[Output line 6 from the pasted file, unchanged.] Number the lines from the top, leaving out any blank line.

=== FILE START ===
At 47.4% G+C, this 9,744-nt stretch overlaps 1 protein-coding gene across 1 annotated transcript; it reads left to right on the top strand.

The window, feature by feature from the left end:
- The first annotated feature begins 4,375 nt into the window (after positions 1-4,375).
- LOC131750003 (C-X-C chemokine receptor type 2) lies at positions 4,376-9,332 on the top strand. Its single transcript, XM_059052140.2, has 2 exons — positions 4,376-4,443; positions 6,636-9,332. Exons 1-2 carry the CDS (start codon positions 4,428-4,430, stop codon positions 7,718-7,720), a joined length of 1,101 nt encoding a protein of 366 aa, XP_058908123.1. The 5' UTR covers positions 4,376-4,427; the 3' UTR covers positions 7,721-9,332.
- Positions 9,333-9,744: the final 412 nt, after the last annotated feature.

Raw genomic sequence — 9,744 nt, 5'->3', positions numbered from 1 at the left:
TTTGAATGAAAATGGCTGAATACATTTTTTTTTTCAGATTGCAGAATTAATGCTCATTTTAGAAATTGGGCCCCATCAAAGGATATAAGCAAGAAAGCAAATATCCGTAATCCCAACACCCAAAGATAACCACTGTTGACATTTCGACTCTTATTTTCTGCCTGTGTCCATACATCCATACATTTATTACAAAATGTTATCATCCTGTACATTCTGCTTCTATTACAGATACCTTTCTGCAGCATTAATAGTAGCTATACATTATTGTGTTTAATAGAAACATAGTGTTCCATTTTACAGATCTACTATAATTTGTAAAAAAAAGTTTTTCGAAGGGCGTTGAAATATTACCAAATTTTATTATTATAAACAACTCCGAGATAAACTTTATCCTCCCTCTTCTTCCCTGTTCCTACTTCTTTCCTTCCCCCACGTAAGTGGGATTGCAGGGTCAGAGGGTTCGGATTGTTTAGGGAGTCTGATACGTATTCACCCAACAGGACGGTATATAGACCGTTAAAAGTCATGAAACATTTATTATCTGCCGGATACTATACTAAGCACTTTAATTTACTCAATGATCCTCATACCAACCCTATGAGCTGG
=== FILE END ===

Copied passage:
Raw genomic sequence — 9,744 nt, 5'->3', positions numbered from 1 at the left: